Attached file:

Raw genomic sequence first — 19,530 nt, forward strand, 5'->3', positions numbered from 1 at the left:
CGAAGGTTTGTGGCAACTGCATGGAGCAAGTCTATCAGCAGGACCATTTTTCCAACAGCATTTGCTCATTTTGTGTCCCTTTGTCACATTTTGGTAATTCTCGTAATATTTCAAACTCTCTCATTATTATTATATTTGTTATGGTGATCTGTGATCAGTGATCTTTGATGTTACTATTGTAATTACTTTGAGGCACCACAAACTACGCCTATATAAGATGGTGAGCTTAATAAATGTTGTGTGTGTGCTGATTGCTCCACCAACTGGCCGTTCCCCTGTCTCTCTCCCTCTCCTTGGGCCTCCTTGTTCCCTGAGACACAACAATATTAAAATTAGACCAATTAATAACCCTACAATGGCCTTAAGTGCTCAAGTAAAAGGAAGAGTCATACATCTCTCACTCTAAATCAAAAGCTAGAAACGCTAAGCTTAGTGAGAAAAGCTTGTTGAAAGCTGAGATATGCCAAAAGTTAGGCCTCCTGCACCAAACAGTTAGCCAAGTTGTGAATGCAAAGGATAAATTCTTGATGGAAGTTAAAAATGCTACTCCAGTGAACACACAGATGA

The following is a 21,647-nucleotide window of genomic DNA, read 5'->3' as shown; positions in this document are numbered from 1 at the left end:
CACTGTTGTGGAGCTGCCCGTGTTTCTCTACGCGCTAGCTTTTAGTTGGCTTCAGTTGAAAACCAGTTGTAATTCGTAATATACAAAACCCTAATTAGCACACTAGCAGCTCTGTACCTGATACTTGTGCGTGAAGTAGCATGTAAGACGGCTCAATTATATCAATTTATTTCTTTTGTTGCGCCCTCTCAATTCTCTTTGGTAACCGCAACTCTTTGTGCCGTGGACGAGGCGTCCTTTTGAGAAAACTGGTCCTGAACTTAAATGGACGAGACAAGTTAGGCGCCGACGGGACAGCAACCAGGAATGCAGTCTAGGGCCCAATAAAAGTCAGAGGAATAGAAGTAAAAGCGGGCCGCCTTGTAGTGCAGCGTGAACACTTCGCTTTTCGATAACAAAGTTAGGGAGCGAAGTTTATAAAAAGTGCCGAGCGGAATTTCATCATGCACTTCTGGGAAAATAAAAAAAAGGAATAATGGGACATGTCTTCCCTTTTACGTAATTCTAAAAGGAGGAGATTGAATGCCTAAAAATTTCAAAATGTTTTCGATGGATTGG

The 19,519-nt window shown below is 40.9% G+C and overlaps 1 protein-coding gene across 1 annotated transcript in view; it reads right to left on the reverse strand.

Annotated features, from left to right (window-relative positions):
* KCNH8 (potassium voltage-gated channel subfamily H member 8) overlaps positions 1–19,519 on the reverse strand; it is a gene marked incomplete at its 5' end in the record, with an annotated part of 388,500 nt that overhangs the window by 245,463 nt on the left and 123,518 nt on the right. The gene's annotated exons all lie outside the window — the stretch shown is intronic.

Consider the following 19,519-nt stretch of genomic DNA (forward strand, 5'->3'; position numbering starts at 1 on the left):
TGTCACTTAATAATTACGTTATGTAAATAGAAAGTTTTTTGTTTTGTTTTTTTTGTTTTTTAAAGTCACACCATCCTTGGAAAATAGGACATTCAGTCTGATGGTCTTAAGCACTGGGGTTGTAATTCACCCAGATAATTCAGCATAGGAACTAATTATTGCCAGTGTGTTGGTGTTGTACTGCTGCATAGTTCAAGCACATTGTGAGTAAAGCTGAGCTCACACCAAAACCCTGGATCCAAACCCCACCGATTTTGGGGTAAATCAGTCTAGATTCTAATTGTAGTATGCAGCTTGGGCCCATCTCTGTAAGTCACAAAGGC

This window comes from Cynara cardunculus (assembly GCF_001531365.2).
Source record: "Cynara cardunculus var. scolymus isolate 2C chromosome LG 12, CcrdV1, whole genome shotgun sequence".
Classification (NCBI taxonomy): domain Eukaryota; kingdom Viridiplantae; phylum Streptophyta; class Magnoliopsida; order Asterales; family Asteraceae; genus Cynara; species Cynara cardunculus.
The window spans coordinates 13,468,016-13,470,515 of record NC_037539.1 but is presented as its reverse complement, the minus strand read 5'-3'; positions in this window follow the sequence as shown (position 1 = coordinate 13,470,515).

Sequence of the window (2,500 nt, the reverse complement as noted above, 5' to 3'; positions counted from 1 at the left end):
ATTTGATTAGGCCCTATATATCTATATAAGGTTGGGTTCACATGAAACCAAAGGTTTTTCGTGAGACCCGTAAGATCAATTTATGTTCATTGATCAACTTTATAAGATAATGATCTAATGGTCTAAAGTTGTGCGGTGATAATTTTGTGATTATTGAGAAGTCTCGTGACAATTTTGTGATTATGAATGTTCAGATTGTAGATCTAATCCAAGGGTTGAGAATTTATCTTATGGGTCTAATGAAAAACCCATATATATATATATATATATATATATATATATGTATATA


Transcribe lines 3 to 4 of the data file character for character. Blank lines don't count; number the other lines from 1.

The following is a 21,647-nucleotide window of genomic DNA, read 5'->3' as shown; positions in this document are numbered from 1 at the left end:
CACTGTTGTGGAGCTGCCCGTGTTTCTCTACGCGCTAGCTTTTAGTTGGCTTCAGTTGAAAACCAGTTGTAATTCGTAATATACAAAACCCTAATTAGCACACTAGCAGCTCTGTACCTGATACTTGTGCGTGAAGTAGCATGTAAGACGGCTCAATTATATCAATTTATTTCTTTTGTTGCGCCCTCTCAATTCTCTTTGGTAACCGCAACTCTTTGTGCCGTGGACGAGGCGTCCTTTTGAGAAAACTGGTCCTGAACTTAAATGGACGAGACAAGTTAGGCGCCGACGGGACAGCAACCAGGAATGCAGTCTAGGGCCCAATAAAAGTCAGAGGAATAGAAGTAAAAGCGGGCCGCCTTGTAGTGCAGCGTGAACACTTCGCTTTTCGATAACAAAGTTAGGGAGCGAAGTTTATAAAAAGTGCCGAGCGGAATTTCATCATGCACTTCTGGGAAAATAAAAAAAAGGAATAATGGGACATGTCTTCCCTTTTACGTAATTCTAAAAGGAGGAGATTGAATGCCTAAAAATTTCAAAATGTTTTCGATGGATTGG